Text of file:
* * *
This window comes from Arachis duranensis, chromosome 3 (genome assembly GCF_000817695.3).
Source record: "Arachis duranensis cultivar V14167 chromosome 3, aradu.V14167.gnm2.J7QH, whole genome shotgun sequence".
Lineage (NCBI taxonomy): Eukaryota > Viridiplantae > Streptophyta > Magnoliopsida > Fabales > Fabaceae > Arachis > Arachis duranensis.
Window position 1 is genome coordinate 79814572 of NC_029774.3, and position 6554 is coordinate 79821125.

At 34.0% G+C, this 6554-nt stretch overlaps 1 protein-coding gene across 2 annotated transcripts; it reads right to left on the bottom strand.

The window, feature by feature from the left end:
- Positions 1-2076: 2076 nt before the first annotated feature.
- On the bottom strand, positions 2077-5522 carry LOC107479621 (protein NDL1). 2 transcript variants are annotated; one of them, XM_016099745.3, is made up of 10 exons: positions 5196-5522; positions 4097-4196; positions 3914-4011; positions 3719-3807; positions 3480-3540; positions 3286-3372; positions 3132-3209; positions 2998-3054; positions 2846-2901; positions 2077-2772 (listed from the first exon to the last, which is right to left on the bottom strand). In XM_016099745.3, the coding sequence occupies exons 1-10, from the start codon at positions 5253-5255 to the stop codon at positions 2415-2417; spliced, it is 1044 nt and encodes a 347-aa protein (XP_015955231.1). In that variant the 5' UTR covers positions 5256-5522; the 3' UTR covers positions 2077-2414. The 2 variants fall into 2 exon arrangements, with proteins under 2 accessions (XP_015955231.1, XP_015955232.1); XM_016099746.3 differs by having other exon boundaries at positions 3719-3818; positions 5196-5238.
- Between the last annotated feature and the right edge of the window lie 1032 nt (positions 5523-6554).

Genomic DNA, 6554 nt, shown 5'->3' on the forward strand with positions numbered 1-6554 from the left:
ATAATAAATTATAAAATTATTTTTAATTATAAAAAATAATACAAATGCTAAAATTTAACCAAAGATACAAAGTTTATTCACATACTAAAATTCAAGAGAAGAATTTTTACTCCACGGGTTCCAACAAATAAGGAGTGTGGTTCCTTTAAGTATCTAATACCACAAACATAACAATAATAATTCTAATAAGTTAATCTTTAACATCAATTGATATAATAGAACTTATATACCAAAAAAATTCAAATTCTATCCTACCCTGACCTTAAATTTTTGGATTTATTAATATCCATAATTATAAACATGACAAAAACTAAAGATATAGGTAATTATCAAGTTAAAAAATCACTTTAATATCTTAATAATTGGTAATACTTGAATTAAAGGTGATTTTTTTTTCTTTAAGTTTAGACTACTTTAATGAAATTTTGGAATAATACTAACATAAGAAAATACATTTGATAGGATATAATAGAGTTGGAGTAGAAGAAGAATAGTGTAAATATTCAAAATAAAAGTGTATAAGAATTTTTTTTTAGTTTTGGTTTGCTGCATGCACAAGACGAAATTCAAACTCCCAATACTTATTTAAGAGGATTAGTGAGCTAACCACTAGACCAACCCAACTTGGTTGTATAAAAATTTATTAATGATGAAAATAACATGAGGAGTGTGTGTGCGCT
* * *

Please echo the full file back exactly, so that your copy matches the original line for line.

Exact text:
This window comes from Arachis duranensis, chromosome 3 (genome assembly GCF_000817695.3).
Source record: "Arachis duranensis cultivar V14167 chromosome 3, aradu.V14167.gnm2.J7QH, whole genome shotgun sequence".
Lineage (NCBI taxonomy): Eukaryota > Viridiplantae > Streptophyta > Magnoliopsida > Fabales > Fabaceae > Arachis > Arachis duranensis.
Window position 1 is genome coordinate 79814572 of NC_029774.3, and position 6554 is coordinate 79821125.

At 34.0% G+C, this 6554-nt stretch overlaps 1 protein-coding gene across 2 annotated transcripts; it reads right to left on the bottom strand.

The window, feature by feature from the left end:
- Positions 1-2076: 2076 nt before the first annotated feature.
- On the bottom strand, positions 2077-5522 carry LOC107479621 (protein NDL1). 2 transcript variants are annotated; one of them, XM_016099745.3, is made up of 10 exons: positions 5196-5522; positions 4097-4196; positions 3914-4011; positions 3719-3807; positions 3480-3540; positions 3286-3372; positions 3132-3209; positions 2998-3054; positions 2846-2901; positions 2077-2772 (listed from the first exon to the last, which is right to left on the bottom strand). In XM_016099745.3, the coding sequence occupies exons 1-10, from the start codon at positions 5253-5255 to the stop codon at positions 2415-2417; spliced, it is 1044 nt and encodes a 347-aa protein (XP_015955231.1). In that variant the 5' UTR covers positions 5256-5522; the 3' UTR covers positions 2077-2414. The 2 variants fall into 2 exon arrangements, with proteins under 2 accessions (XP_015955231.1, XP_015955232.1); XM_016099746.3 differs by having other exon boundaries at positions 3719-3818; positions 5196-5238.
- Between the last annotated feature and the right edge of the window lie 1032 nt (positions 5523-6554).

Genomic DNA, 6554 nt, shown 5'->3' on the forward strand with positions numbered 1-6554 from the left:
ATAATAAATTATAAAATTATTTTTAATTATAAAAAATAATACAAATGCTAAAATTTAACCAAAGATACAAAGTTTATTCACATACTAAAATTCAAGAGAAGAATTTTTACTCCACGGGTTCCAACAAATAAGGAGTGTGGTTCCTTTAAGTATCTAATACCACAAACATAACAATAATAATTCTAATAAGTTAATCTTTAACATCAATTGATATAATAGAACTTATATACCAAAAAAATTCAAATTCTATCCTACCCTGACCTTAAATTTTTGGATTTATTAATATCCATAATTATAAACATGACAAAAACTAAAGATATAGGTAATTATCAAGTTAAAAAATCACTTTAATATCTTAATAATTGGTAATACTTGAATTAAAGGTGATTTTTTTTTCTTTAAGTTTAGACTACTTTAATGAAATTTTGGAATAATACTAACATAAGAAAATACATTTGATAGGATATAATAGAGTTGGAGTAGAAGAAGAATAGTGTAAATATTCAAAATAAAAGTGTATAAGAATTTTTTTTTAGTTTTGGTTTGCTGCATGCACAAGACGAAATTCAAACTCCCAATACTTATTTAAGAGGATTAGTGAGCTAACCACTAGACCAACCCAACTTGGTTGTATAAAAATTTATTAATGATGAAAATAACATGAGGAGTGTGTGTGCGCT